Whether you prefer to soak alone or with a partner, the Ritz-Carlton Bachelor Gulch has your ticket to bliss. The twenty-minute Roaring Rapids therapy ($65) submerges you in a deep tub fitted with no fewer than sixty-two pulsating jets that knead, flush, and stroke muscles and joints. The tub’s form-fitted shape aims the jets for maximum effect and aligns the strongest pressure with the biggest muscle groups. “It’s pretty intense,” admits spa manager Lindsay Lemon, who adds that bathers can stop and start the action at will and even adjust the pressure of the “rapids.” Couples should try the less riotous Copper Tub Soak ($80). Made of a metal reputed to detoxify and fight inflammation, the massive footed tub imparts some of its body-soothing properties to the water, which is spiked with vanilla-bourbon bath salts to relieve stress. Or opt for another familiar tension-reliever: glasses of Champagne served tubside. 130 Daybreak Ridge Road, Beaver Creek; 970-748-6200;ritzcarlton.com

Feel Kneaded

Combat the altitude with The Sebastian’s Bloom Spa Healing Stone Massage ($270 for seventy-five minutes), features a massage  supplemented with the soothing powers of Himalayan salt stone. According to experts, relaxed muscles absorb oxygen better and oxygen also feeds the brain, which sometimes grows so desperate for fuel at high elevations during the night that it awakens the body to gulp more air, an affliction which is combated with this relaxing treatment. 16 Vail Road; 970-477-8060;thesebastianvail.com/bloom-spa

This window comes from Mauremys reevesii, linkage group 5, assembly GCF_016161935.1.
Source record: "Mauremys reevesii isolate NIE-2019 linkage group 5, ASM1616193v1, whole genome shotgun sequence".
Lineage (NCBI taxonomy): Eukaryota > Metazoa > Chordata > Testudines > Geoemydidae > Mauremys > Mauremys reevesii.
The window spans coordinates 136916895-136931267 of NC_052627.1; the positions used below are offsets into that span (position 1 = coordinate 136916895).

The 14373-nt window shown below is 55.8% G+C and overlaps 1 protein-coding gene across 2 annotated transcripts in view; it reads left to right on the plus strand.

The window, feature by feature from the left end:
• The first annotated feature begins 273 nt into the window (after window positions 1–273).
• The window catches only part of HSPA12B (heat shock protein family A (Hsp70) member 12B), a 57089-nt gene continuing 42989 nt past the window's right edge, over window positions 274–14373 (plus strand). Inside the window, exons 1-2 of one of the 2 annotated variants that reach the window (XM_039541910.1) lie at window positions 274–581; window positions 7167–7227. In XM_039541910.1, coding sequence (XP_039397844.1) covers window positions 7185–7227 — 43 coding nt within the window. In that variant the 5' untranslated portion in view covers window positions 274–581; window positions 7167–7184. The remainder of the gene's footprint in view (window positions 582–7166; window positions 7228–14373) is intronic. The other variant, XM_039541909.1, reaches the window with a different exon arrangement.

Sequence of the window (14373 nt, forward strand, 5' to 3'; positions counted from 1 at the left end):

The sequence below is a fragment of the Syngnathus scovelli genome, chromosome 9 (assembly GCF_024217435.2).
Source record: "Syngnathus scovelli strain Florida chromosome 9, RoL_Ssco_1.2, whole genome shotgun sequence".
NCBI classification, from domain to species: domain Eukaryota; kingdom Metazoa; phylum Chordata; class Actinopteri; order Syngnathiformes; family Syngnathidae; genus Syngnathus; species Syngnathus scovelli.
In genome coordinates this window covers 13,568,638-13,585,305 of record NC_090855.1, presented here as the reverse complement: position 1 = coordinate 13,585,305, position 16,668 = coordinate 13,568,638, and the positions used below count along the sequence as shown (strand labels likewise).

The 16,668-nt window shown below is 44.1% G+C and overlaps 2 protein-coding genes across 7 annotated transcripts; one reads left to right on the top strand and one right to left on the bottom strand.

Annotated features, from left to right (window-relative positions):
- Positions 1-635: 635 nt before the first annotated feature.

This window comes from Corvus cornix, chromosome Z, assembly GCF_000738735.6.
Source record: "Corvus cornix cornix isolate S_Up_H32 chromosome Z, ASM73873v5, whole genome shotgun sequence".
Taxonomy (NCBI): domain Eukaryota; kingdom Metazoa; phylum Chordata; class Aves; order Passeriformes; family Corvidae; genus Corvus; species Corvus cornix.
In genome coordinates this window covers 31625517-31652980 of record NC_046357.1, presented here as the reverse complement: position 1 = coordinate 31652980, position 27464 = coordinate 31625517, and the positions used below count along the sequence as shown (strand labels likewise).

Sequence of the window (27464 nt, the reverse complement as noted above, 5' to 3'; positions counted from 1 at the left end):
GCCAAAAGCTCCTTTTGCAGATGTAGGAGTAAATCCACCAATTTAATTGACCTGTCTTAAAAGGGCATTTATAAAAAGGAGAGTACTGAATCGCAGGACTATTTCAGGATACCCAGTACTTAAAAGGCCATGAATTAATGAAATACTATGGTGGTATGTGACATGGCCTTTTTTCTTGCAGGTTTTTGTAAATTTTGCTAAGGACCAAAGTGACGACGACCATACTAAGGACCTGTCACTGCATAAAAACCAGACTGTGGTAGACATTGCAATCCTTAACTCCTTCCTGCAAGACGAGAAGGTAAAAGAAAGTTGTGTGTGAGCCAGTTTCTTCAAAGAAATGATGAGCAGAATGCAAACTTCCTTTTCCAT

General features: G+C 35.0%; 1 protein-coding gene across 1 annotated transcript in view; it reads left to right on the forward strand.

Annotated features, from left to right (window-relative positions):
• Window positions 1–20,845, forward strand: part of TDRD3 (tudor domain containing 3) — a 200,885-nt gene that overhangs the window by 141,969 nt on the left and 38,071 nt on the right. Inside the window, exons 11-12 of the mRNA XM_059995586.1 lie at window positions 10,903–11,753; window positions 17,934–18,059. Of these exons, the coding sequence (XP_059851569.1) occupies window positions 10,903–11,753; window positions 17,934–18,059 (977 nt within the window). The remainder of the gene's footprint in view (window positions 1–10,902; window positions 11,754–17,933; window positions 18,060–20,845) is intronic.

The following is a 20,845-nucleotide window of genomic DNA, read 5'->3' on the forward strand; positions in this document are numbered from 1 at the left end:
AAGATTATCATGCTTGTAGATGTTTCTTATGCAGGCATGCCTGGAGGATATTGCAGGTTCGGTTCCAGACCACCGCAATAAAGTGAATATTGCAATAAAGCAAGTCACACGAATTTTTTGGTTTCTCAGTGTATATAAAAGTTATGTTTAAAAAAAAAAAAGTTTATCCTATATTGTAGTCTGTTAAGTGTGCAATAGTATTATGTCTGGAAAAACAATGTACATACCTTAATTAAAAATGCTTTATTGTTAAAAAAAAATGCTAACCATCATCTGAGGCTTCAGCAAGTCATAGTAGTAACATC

Talk about old school: the Moor Remedy ($275, offered at The Vail Athletic Club) combines a massage with a soak in 20,000-year-old Austrian mud that’s famous for relieving inflammation, aches, and pains. 352 E Meadow Drive, Vail; 970-306-0361; vailmountainlodge.com

When your muscles and joints are screaming for more therapeutic relief than a typical massage can offer, try the Arrabelle Spa’s Elite Recovery($245), which gives you the option to choose between Lymphatic Cupping or RAD massage tools.  Full-body stretching and pressure point techniques revive muscles even further, then a sports massage smooths out remaining kinks with calming arnica. 675 W Lionshead Circle, Vail; 970-754-7777; arrabelle.rockresorts.com/spa

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When too many indulgent, cholesterol-laden meals leave you feeling heavy and sluggish, detox at Terra Bistro. Located inside the Vail Mountain Lodge, this eatery proves that gourmet food doesn’t have to sabotage your health. The chefs here pursue more nutrition training than most, with a menu that feature organic and farm-to-table offerings complimented by an extensive wine list that earned a 2012 Wine Spectator Award of Excellence, but as a rule the fare won’t foul your plans the next day. Or as owner Kevin Nelson puts it, “After you’ve had a great nutritious meal that was wonderfully prepared with beautiful flavors and textures, you just feel better.” 352 E Meadow Drive, Vail; 970-476-6836;terrabistrovail.com
You could end a big ski day with a plate of jalapeño poppers. But by choosing healthy recovery foods, “You’ll be able to go out the next day and feel better,” promises Katie Mazzia, a clinical dietitian at the Vail Valley Medical Center. She recommends eating a carb-rich snack (such as an energy bar) within thirty minutes of quitting time—and skip the greasy après burger. “Too much fat or protein can delay carbohydrate absorption into the muscles,” she notes. Instead, make your next meal a combination of carbohydrates, healthy fats and protein. Her picks: kale salad with chicken breast and quinoa at Yellow Belly in West Vail (yellowbellychicken.com); the ahi tuna “burger” at Larkburger in Edwards (larkburger.com); and the fruit AND YOGURT smoothies at Loaded Joe’s in Avon (loadedjoes.com). On-mountain, look for a broth-based (not creamy) minestrone or chicken noodle soup.